I'm doing statistical analysis on a cancer study. My specific dataset contains id, various co-variates such as age, sex, metastatic burden, etc. and time to event data for overall survival

I want to run a univariate and multivariate cox proportional hazards analysis for overall survival from date of diagnosis. However, the data on metastatic burden has been collected at a different time point by data collectors for each patient. It is stored as individual binary variables, ie lung mets (YES/NO), liver mets (YES/NO), etc., with an associated variable for each patient containing the date at which the metastatic burden data was collected.

To me, the following seemed wrong:

coxph(Surv(survival.time, survival.event) ~ sex + age + lung.mets + liver.mets)

Take the following example: a patient was diagnosed with cancer in January, and discovered to have lung metastases in March. Data collection then happened in May, and lung.mets was set to YES. The above code would assume that this patient had lung mets since diagnosis (January), which seems like a poor way to model this.

So I thought, why not tmerge my data to turn each metastatic variable into a time dependent covariate. Then I could set each metastasis to NA until the time that data collection happened for each patient, then set it to the collected value (YES/NO).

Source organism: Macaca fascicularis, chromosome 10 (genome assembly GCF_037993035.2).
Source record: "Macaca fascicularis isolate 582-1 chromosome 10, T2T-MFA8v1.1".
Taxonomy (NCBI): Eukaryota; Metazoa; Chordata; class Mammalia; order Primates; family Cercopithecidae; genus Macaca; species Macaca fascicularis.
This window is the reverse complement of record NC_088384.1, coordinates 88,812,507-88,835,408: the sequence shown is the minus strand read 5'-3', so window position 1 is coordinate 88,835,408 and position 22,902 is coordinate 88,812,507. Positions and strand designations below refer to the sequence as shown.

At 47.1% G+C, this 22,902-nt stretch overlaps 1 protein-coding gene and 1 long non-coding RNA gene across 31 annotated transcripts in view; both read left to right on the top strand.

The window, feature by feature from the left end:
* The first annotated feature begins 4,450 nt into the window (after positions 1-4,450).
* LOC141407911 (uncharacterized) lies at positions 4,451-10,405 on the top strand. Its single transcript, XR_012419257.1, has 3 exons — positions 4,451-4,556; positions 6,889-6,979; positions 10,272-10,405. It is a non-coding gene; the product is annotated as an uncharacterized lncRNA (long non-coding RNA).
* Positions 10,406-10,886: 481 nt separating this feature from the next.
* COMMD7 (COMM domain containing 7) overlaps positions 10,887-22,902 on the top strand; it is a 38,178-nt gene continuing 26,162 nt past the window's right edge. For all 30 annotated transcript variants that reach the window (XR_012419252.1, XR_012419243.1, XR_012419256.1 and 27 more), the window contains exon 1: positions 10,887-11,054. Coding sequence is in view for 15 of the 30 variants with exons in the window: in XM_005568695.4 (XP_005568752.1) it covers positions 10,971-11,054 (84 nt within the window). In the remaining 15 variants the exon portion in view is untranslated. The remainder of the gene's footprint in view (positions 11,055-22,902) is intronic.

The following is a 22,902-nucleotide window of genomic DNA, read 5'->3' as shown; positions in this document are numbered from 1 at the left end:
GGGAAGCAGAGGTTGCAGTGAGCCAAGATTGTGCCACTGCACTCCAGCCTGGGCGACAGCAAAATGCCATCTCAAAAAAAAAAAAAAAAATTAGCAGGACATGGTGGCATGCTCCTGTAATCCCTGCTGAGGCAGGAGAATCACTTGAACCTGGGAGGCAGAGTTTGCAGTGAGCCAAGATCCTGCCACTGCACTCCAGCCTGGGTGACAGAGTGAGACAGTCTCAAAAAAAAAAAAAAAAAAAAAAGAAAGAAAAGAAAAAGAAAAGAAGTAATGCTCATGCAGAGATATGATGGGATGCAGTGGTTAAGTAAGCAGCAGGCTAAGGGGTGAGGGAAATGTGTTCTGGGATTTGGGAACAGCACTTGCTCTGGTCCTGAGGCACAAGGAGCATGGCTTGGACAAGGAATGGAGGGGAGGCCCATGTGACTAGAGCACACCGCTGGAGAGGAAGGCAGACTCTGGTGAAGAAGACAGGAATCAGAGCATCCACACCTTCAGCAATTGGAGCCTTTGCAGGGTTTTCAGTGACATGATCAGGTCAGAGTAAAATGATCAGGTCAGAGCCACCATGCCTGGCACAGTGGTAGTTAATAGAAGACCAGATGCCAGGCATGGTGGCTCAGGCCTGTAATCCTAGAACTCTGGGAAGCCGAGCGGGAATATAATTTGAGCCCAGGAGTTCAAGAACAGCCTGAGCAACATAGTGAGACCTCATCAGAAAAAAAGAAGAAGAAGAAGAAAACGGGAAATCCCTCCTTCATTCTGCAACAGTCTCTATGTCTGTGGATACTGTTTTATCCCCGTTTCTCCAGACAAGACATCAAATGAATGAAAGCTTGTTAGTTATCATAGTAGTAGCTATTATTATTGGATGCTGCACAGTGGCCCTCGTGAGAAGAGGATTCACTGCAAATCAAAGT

Here's my issue. By setting each time-dependent metastasis covariate to NA until its data is set, am I effectively left censoring my time-to-event data? In which case, when I do multivariate analysis, would all of this end up just being equivalent to the following:

coxph(Surv(time.from.data.collection.to.end.of.followup, survival.event) ~ sex + age + lung.mets + liver.mets)

as all time-to-event data is left censored up to date of data collection anyway.

Alternatively, I could set all metastatic data to NO until data collection date, then keep as NO or switch to YES as appropriate. However, taking the example above I've swapped one inaccuracy for another - now, instead of assuming a lung met is present from January to March when one isn't present, our model will assume there is no lung met until May when data collection happened. This means that between March and May our model assumes there is no lung met when there actually is one.

Essentially I want to left censor the time-dependent covariate. What is the best way of doing it?


1 Answer 1


This is more difficult that you might expect. For left-truncated, right-censored data the Cox model manages to get efficient estimation of a semiparametric model without needing to estimate the infinite-dimensional parameter. That's almost unique; it breaks down under left censoring or interval censoring.

There is an R package coxinterval and accompanying theory for Markov models with interval censoring for "progression". If you think of lung metastases as the progression variable, that seems to fit your setting: death is observed or right-censored, but lung mets are interval censored and affect the hazard of death.


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